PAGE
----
Keynes and Econometrics
After the 1920s, the theoretical and methodological approach to economics changed significantly. Based on a criticism of Marshall’s work and legacy, a new generation of American and European economists developed Walras’ and Pareto’s mathematical economics. As a result of this trend, the Econometric Society was founded in 1930.
The constitutional assembly was held in Cleveland, Ohio, during the annual joint meeting of the American Economic Association and the American Statistical Association. The Norwegian economist Ragnar Frisch played an important role in the Econometric Society that was founded to enhance studies based on the theoretical-quantitative and the empirical-quantitative approach to economic problems. In this way, the founding fathers believed that economic thinking could be as rigorous as the one that dominates the natural sciences.
At the 5th European Meeting of the Econometric Society, in 1935, Jan Tinbergen presented a paper on ‘A mathematical theory of business cycle policy’ that followed the Econometric Society’s guidelines. His causal explanation of the business cycle began with a priori economic-theoretical considerations about explanatory variables and then he proceeded to test a model.
In the late 1930s, John Maynard Keynes and other economists objected to this recent “mathematizing” approach. Keynes, as editor of the Economic Journal, wrote a negative review of Tinbergen’s 1939 book A Method and its Application to Investment Activity. This book presented a statistical testing of business cycle theories based on the application of the method of multiple regression and mathematical framing in the form of a specified model. At the core of Keynes’ concern lied the question of methodology. Recalling his own words:
Am I right in thinking that the method of multiple correlation analysis essentially depends on the economist having furnished, not merely a list of the significant causes, which is correct so far as it goes, but a complete list? For example, suppose three factors are taken into account, it is not enough that these should be in fact veræ causæ; there must be no other significant factor. If there is a further factor, not taken account of, then the method is not able to discover the relative quantitative importance of the first three. If so, this means that the method is only applicable where the economist is able to provide beforehand a correct and indubitably complete analysis of the significant factors. The method is one neither of discovery nor of criticism. It is a means of giving quantitative precision to what, in qualitative terms, we know already as the result of a complete theoretical analysis. (Keynes 1939: 560)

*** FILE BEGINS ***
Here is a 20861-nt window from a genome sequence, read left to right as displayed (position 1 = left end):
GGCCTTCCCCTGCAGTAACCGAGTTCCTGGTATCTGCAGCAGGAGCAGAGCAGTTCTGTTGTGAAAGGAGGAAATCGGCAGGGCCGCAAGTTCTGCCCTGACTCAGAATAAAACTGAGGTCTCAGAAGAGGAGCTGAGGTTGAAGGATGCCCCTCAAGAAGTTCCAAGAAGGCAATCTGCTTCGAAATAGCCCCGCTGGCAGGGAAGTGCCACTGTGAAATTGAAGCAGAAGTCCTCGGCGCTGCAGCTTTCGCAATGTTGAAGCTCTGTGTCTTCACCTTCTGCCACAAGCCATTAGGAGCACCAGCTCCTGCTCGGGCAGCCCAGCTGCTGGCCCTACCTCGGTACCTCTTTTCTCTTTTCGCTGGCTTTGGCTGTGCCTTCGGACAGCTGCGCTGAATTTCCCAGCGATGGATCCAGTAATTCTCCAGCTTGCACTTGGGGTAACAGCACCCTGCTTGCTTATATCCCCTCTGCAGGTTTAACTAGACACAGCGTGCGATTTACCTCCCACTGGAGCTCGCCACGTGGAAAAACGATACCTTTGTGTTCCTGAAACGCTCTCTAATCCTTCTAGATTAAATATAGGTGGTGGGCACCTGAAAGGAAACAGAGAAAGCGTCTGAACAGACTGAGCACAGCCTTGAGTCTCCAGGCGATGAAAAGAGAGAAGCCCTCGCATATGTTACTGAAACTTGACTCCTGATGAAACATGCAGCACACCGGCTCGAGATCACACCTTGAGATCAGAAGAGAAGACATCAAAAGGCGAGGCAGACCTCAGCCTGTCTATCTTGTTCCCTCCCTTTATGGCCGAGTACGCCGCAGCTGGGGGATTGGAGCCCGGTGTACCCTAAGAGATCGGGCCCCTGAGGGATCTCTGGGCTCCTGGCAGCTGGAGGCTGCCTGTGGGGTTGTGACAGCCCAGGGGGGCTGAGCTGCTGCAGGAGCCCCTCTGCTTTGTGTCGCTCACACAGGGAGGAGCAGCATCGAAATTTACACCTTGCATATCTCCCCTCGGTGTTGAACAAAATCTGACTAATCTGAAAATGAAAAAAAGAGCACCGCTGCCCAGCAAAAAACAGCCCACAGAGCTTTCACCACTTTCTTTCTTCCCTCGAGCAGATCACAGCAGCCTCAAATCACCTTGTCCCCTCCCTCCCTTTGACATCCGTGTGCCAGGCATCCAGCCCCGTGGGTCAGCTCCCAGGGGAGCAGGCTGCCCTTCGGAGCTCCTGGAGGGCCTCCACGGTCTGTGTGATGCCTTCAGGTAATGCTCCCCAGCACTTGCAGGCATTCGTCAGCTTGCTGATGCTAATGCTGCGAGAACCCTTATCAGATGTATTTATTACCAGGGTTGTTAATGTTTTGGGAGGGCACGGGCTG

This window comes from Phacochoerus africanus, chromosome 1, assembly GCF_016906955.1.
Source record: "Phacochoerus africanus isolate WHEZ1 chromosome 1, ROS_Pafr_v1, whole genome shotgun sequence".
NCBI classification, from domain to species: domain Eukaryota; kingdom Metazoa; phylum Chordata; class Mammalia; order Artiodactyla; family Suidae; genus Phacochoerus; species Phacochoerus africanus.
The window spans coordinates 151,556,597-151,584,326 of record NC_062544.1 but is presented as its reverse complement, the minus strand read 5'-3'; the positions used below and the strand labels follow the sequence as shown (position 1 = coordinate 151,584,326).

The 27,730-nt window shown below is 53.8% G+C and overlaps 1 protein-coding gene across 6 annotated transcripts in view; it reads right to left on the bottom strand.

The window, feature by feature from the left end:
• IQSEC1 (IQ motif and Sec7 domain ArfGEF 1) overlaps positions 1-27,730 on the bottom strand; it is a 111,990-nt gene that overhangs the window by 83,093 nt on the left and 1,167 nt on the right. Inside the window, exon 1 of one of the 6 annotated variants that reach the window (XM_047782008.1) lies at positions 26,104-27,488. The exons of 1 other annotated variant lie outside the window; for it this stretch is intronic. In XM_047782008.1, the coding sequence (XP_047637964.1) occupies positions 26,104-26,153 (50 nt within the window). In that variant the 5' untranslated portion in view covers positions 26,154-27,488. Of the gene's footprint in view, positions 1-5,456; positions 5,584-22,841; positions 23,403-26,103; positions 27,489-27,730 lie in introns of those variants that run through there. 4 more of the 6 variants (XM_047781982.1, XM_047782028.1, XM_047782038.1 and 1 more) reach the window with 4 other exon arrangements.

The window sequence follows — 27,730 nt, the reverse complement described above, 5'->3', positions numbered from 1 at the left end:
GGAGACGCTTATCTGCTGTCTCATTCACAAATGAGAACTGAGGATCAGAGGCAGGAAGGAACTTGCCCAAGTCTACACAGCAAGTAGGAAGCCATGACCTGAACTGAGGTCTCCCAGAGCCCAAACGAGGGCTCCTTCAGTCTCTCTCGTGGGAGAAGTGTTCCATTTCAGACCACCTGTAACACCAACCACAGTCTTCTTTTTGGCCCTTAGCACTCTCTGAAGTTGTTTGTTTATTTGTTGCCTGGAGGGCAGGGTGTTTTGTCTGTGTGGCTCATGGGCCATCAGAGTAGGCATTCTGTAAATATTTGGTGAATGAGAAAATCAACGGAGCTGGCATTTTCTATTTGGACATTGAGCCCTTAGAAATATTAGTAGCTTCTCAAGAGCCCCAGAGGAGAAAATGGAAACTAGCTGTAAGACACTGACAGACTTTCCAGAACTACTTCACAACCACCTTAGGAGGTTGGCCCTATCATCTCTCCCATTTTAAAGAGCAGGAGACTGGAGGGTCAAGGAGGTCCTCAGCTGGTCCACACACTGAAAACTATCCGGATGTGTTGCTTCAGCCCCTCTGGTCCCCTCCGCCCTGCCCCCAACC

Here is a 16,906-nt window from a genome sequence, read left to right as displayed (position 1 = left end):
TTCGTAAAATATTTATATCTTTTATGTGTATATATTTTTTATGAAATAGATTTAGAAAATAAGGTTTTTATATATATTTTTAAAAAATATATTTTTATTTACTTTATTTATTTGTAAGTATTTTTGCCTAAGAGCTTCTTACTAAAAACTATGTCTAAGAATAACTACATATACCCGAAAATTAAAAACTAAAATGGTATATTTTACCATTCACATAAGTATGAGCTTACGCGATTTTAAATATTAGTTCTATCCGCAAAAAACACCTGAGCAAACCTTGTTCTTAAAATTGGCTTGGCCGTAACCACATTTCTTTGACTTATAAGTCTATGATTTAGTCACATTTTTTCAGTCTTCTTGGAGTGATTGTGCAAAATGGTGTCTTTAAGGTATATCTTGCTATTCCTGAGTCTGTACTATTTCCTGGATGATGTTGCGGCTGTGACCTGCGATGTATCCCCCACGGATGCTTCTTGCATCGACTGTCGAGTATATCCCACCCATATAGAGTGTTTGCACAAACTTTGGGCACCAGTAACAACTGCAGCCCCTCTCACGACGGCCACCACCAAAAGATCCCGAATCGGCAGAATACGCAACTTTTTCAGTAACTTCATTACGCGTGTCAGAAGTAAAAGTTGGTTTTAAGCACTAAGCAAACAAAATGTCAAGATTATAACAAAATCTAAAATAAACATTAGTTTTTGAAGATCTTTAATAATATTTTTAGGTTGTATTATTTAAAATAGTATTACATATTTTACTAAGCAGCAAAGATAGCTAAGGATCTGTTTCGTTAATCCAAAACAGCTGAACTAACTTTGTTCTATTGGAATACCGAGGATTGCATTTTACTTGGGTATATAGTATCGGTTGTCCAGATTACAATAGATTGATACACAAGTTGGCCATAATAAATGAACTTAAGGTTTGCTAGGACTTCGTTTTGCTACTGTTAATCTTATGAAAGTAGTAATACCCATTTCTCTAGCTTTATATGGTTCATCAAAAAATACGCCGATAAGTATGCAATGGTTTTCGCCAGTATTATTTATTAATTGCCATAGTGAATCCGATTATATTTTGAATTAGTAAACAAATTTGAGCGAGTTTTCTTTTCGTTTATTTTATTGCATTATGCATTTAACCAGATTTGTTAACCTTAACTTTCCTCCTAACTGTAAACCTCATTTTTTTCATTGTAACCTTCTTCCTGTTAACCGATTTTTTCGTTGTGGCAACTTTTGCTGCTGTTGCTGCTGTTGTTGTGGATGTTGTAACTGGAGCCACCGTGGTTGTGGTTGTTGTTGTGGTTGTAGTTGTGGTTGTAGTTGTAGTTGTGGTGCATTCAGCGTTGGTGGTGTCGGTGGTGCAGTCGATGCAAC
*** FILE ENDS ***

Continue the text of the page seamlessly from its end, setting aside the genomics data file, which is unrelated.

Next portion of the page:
In the paragraph above, it is clear that Keynes doubted the use of inductive methods of generalization and statistical inference to build economic theories because of the peculiarity of the economic systems characterized by:
- a low degree of homogeneity,
- a high degree of complexity
- the lack of stability through time.
What was obvious to Keynes is that econometrics is applicable when the theoretical model is already known. In this respect, the problem of the selection of regressors was also highlighted by Keynes in the review of Tinbergen’s book. As econometrics involves regression techniques, researchers must already have furnished a complete list of relevant factors – if the regression is to make sense (this point is indicated by the common reference to “omitted variable bias”). However, Keynes’s concern is still ignored by vast majority of practicing econometricians: missing one relevant factor can certainly lead to misleading results. (Zaman, 2017)
Keynes’s methodological contribution reflects the role of mathematics, statistics and econometrics in economics. In short, on behalf of the peculiarities of the economic systems, Keynes highlighted that econometrics – as a method – can be only applicable where the economist is able to provide beforehand a correct and indubitably complete analysis of the significant factors. Indeed, in Keynes’s words, econometrics is neither “a method of discovery nor of criticism”. And he adds that econometrics
…is a means of giving quantitative precision to what, in qualitative terms, we know already as the result of a complete theoretical analysis – provided always that it is a case where the other considerations to be given below are satisfied (Keynes, p. 560).
At the core of his argument lies the question of methodology and his opposition to the attempt at using induction and statistical inference without any prior effort of building an economic theory. Indeed, Keynes put in question the legitimacy of econometrics as the appropriate method applied to economics.
Garrone, G. and Marchionatti, R. Keynes on econometric method. A reassessment of his debate with Tinbergen and other econometricians, 1938-1943. 2004. Working Paper 012004. Università di Torino.
Keynes, J. M., Professor Tinbergen’s Method, The Economic Journal, Vol. 49, No. 195. Sep., 1939, pp. 558-577. Published by: Blackwell Publishing for the Royal Economic Society. http://www.jstor.org/stable/2224838
Tinbergen, J. A Method and its Application to Investment Activity. Geneva: League of Nations, 1939.
Zaman, A. “Choosing the Right Regressors“. 2017. https://weapedagogy.wordpress.com/?s=Choosing+the+Right+Regressors
From: p.12 of WEA Commentaries 8(1), February 2018